The Texas case is State of Texas et al. v. Becerra et al., case number 2:21-cv-00229, in the U.S. District Court for the Northern District of Texas.
Federal Contractor Vaccine Mandate
In October, Texas filed suit challenging Biden's mandate that employees of federal contractors be vaccinated against COVID-19. The state called the rule an "overreach" and argued it was an arbitrary and capricious mandate.
The case has been stayed since December, but an initial conference has been scheduled for mid-July, according to court records.
The case is State of Texas v. Biden et al., case number 3:21-cv-00309, in the U.S. District Court for the Southern District of Texas.
Head Start Program Mandates
Texas launched a challenge in December to the Biden administration's interim rule requiring staff, volunteers and contractors for Head Start programs to be vaccinated against COVID-19. The rule also requires students enrolled in the programs to wear masks if they are older than 2.
The state argued the mandate was illogical and failed to follow the statutorily mandated notice-and-comment rulemaking process.
A Northern District of Texas judge granted a preliminary injunction in December halting the enforcement of mandates for Head Start programs in Texas. The Biden administration didn't appeal the injunction and has since filed motions to dismiss and for summary judgment in the case, according to court records.
The case is State of Texas et al. v. Becerra et al., case number 5:21-cv-00300, in the U.S. District Court for the Northern District of Texas.
National Guard Vaccine Mandate
In January, Texas sued the Biden administration over its mandate requiring members of the National Guard to be vaccinated against COVID-19, arguing the rule violates the separation of powers. Abbott is the commander in chief of the Texas Army National Guard and Texas Air National Guard, the state claims, and the only one who can set such requirements.
Texas requested a preliminary injunction in February, but an Eastern District of Texas judge has yet to rule on the request, according to court records.
The case is Abbott v. Biden et al., case number 6:22-cv-00003, in the U.S. District Court for the Eastern District of Texas.
Airline Mask Mandate
Texas and Republican U.S. Rep. Beth Van Duyne of Irving sued the Biden administration in February to challenge its airline mask mandate, which the president had at the time extended through mid-April. The lawsuit argues the mandate is unconstitutional and goes beyond the Centers for Disease Control and Prevention's statutory authority.
Following a Florida federal judge's ruling in April that the mask mandate was unlawful, a Northern District of Texas judge has asked the parties to file briefs on how that decision will impact the Texas case.
The Texas case is Van Duyne et al. v. Centers for Disease Control and Prevention et al., case number 4:22-cv-00122, in the U.S. District Court for the Northern District of Texas.
Local Mask Mandates
Texas state officials have challenged the authority of county and city officials to implement mask mandates despite Abbott's executive order banning such requirements. The state has challenged mandates in Harris, Dallas, Bexar and Fort Bend counties, the city of San Antonio and school districts statewide.
So far, three intermediate appellate courts in Dallas, San Antonio and Austin have ruled against the governor and allowed local authorities to continue their face-covering requirements, holding the governor doesn't have authority under the Texas Disaster Act to control how local officials respond to the pandemic.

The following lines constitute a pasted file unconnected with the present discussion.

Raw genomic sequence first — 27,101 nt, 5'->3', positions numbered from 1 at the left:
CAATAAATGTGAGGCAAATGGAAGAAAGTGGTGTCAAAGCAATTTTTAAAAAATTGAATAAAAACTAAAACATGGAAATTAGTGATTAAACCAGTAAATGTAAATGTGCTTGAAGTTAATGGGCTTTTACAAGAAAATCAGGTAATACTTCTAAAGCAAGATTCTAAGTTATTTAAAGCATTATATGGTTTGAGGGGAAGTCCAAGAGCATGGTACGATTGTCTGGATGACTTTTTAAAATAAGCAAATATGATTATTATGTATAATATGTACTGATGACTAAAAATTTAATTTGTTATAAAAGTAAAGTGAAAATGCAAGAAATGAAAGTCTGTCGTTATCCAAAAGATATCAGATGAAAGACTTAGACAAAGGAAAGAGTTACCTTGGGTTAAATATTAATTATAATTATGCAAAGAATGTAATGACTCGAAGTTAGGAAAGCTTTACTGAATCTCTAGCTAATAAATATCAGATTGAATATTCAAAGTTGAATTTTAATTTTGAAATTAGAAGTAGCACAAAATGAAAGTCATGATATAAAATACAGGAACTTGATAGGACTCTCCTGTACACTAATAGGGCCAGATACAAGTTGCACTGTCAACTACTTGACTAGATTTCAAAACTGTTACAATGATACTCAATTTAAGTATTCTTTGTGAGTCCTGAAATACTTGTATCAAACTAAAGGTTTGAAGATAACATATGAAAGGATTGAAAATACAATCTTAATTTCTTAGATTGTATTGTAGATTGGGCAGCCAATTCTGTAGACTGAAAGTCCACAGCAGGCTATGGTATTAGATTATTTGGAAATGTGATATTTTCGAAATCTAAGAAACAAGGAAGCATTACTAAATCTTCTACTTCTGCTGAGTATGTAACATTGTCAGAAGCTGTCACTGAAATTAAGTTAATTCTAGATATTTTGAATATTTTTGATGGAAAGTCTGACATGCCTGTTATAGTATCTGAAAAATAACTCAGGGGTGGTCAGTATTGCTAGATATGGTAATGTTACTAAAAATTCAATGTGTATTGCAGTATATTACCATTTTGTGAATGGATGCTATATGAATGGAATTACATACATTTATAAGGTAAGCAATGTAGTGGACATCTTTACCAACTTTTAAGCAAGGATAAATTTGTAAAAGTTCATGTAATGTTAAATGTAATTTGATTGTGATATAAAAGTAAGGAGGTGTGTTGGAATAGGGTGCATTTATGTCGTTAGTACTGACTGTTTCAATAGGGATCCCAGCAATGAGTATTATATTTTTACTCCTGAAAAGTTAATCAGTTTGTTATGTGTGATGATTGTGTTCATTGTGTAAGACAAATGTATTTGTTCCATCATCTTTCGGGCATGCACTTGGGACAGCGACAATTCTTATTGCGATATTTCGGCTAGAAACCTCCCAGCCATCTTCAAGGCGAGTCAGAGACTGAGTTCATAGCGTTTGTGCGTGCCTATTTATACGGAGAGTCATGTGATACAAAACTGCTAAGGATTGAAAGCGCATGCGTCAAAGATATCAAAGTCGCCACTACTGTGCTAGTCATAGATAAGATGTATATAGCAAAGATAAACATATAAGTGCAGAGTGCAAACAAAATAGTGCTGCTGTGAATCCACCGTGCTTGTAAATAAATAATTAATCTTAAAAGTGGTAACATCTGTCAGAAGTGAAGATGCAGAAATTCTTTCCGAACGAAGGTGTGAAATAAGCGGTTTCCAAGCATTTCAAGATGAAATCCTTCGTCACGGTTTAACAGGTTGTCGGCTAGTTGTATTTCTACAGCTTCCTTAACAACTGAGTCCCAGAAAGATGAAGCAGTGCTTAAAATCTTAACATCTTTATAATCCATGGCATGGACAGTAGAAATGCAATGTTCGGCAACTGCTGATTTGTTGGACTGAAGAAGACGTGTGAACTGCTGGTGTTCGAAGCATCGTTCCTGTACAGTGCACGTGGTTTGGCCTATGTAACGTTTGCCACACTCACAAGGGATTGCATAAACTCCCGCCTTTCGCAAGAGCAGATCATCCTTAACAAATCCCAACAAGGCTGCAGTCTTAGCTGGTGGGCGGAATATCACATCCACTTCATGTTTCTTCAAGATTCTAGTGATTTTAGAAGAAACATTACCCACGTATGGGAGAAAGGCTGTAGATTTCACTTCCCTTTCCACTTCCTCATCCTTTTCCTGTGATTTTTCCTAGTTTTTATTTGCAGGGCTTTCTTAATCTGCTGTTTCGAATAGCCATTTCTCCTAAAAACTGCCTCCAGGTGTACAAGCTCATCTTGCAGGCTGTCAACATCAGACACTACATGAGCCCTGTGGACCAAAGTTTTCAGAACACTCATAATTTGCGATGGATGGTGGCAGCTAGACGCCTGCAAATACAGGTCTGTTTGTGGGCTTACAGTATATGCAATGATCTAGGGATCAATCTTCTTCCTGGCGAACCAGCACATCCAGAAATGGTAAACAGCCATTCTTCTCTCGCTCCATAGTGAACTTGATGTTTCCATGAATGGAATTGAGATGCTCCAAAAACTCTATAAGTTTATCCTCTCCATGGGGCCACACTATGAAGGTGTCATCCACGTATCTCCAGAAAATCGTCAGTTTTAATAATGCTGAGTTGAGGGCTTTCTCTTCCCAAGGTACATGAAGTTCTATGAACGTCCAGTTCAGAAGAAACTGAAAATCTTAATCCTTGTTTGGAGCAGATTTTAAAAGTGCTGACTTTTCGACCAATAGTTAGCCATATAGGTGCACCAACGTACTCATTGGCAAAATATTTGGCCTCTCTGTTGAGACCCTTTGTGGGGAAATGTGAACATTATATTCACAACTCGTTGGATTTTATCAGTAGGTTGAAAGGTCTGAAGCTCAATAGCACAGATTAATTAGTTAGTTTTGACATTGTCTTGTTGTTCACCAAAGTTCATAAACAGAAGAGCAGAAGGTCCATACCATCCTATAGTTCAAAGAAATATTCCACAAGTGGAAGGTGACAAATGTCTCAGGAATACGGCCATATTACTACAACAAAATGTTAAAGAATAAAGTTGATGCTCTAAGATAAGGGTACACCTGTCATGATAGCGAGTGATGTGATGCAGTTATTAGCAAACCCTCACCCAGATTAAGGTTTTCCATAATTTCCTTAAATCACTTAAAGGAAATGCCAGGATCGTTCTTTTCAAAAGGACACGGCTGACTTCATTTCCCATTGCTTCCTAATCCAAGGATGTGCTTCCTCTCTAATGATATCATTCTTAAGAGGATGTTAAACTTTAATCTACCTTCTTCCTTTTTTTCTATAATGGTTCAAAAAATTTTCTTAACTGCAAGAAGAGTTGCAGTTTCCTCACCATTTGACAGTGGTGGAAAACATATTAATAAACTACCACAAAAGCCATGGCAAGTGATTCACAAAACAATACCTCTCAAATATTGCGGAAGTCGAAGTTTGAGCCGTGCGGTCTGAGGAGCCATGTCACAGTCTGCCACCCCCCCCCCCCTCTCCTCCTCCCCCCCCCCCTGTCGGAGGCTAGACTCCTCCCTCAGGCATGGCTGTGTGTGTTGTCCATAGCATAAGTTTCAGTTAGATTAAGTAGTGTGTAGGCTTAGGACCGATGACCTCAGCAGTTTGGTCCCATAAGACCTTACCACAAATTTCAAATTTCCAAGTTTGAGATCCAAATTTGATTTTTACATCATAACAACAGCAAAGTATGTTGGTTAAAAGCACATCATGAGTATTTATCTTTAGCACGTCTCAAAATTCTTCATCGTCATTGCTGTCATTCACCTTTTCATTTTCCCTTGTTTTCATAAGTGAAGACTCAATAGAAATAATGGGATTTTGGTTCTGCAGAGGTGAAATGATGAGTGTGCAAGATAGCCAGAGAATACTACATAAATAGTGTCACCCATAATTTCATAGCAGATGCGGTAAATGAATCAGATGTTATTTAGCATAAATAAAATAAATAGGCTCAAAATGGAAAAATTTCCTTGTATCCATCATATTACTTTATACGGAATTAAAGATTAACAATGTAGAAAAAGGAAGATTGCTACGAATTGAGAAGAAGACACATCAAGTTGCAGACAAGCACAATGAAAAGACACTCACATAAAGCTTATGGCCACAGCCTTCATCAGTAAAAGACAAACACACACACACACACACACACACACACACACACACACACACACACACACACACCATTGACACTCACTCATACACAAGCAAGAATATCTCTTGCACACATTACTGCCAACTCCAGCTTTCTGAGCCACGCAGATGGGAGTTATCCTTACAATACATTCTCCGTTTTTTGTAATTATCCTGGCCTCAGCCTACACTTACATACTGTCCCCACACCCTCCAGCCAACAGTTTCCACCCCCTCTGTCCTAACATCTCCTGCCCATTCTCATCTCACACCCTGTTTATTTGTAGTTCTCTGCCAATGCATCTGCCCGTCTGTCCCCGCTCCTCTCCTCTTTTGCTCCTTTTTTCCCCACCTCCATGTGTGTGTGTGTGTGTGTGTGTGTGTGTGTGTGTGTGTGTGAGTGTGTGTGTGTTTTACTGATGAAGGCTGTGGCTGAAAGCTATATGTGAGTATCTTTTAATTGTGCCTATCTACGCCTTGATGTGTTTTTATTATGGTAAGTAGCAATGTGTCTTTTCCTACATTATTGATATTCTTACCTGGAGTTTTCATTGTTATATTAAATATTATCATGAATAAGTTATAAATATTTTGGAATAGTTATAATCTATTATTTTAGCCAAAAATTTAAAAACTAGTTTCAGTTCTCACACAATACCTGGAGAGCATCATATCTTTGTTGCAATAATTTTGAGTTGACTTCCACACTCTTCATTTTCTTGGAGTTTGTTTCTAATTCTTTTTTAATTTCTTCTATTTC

Several challenges are pending with the Texas Supreme Court.
Additionally, Texas was sued by a group of medically vulnerable children that claimed the governor's mask mandate ban violates the Americans with Disabilities Act, the Rehabilitation Act and the American Rescue Plan Act of 2021.
A Western District of Texas judge granted the children a permanent injunction in November, which Texas appealed to the Fifth Circuit. A panel of appellate judges heard oral arguments in that case in February but have yet to issue a ruling.
The state high court cases are Greg Abbott et al. v. City of San Antonio et al., case number 21-1079; Greg Abbott et al. v. Clay Jenkins, case number 21-1080; and Greg Abbott et al. v. Harris County, Texas et al., case number 22-0124, in the Supreme Court of Texas.
The intermediate appellate court cases are Greg Abbott et al. v. County of Fort Bend, Texas, case number 01-21-00453-CV, in the Court of Appeals for the First District of Texas, and Greg Abbott v. City of El Paso, case number 08-21-00149-CV, in the Court of Appeals for the Eighth District of Texas.
The federal case is E.T. et al. v. Kenneth Paxton, case number 21-51083, in the U.S. Court of Appeals for the Fifth Circuit.
San Antonio School District Vaccine Mandate
In September, the state sued the San Antonio Independent School District over its announcement a month earlier that all staff would be required to be vaccinated against COVID-19. The lawsuit claims the mandate is unenforceable under the governor's executive orders prohibiting local authorities from issuing vaccine requirements.
The Texas Supreme Court in October issued an emergency stay pausing the mandate while litigation over its legality continues. The state and school district have submitted briefings on that issue to the Fourth Court of Appeals in San Antonio and are awaiting a decision, according to court records.
The case is State of Texas v. San Antonio Independent School District et al., case number 04-21-00419-CV, in the Court of Appeals for the Fourth District of Texas.
--Editing by Orlando Lorenzo.